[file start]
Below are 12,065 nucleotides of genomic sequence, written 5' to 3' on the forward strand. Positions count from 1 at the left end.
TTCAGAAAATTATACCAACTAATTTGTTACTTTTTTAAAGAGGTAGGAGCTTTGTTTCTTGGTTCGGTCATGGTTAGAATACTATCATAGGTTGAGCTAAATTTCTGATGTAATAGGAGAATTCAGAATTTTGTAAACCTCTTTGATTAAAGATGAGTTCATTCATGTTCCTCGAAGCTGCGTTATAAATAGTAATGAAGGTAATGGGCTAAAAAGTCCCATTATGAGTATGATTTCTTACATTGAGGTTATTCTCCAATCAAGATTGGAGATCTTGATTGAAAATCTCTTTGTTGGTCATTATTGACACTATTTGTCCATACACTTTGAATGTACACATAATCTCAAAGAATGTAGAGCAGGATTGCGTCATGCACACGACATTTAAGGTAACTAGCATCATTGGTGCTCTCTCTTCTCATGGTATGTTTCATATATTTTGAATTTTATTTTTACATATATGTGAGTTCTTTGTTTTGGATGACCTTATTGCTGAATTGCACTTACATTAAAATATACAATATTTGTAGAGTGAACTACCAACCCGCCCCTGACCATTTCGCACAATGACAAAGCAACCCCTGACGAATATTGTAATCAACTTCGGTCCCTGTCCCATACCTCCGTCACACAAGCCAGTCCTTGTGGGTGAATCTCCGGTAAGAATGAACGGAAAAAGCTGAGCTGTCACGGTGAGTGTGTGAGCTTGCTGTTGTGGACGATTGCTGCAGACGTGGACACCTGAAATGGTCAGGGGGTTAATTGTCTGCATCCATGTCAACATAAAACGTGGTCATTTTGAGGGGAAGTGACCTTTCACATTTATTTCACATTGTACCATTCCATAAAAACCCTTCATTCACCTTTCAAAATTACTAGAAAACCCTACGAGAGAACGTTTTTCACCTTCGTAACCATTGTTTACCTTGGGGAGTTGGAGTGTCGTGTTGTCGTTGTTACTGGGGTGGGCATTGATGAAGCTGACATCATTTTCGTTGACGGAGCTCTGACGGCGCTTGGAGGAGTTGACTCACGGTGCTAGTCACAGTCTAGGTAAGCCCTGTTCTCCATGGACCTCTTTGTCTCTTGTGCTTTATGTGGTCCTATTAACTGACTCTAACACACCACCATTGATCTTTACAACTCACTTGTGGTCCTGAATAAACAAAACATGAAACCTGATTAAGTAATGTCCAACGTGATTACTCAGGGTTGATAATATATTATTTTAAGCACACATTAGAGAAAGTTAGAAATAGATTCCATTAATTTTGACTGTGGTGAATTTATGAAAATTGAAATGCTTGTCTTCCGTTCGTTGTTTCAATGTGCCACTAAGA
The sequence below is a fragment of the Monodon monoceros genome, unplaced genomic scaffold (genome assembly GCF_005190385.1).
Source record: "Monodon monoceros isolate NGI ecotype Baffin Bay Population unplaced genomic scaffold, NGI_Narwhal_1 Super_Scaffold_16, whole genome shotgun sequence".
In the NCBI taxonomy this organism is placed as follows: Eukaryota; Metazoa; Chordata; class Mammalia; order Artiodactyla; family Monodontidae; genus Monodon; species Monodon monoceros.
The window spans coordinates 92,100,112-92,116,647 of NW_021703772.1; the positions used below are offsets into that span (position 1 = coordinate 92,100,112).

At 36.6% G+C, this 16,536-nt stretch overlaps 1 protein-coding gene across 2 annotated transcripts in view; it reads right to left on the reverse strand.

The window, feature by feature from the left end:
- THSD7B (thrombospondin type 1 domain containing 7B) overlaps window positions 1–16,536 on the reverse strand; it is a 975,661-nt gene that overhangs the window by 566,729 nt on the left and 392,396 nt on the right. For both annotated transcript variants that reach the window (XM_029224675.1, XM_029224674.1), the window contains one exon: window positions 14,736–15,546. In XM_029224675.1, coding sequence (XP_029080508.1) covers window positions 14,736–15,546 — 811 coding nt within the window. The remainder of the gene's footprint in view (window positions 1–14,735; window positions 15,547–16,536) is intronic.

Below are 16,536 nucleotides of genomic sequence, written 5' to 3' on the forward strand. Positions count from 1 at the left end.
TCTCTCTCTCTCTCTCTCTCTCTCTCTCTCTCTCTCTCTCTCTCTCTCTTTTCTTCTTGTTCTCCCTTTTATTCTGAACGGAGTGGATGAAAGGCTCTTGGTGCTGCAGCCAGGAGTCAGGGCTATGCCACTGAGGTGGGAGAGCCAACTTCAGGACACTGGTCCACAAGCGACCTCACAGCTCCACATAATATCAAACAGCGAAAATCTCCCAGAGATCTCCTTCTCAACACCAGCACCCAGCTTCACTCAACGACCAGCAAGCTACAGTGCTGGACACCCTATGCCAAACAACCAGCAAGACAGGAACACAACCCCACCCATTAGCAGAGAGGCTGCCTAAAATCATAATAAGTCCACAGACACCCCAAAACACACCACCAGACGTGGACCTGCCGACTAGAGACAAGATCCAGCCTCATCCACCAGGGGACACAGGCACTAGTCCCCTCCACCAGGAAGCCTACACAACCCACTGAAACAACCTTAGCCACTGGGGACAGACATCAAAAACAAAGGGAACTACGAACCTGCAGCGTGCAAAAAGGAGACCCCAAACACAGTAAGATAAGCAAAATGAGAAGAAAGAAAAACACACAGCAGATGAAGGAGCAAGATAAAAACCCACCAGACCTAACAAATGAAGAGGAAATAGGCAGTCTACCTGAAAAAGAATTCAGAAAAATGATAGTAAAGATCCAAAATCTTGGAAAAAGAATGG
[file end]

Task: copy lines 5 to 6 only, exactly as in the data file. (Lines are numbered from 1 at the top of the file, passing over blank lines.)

In the NCBI taxonomy this organism is placed as follows: Eukaryota; Metazoa; Chordata; class Mammalia; order Artiodactyla; family Monodontidae; genus Monodon; species Monodon monoceros.
The window spans coordinates 92,100,112-92,116,647 of NW_021703772.1; the positions used below are offsets into that span (position 1 = coordinate 92,100,112).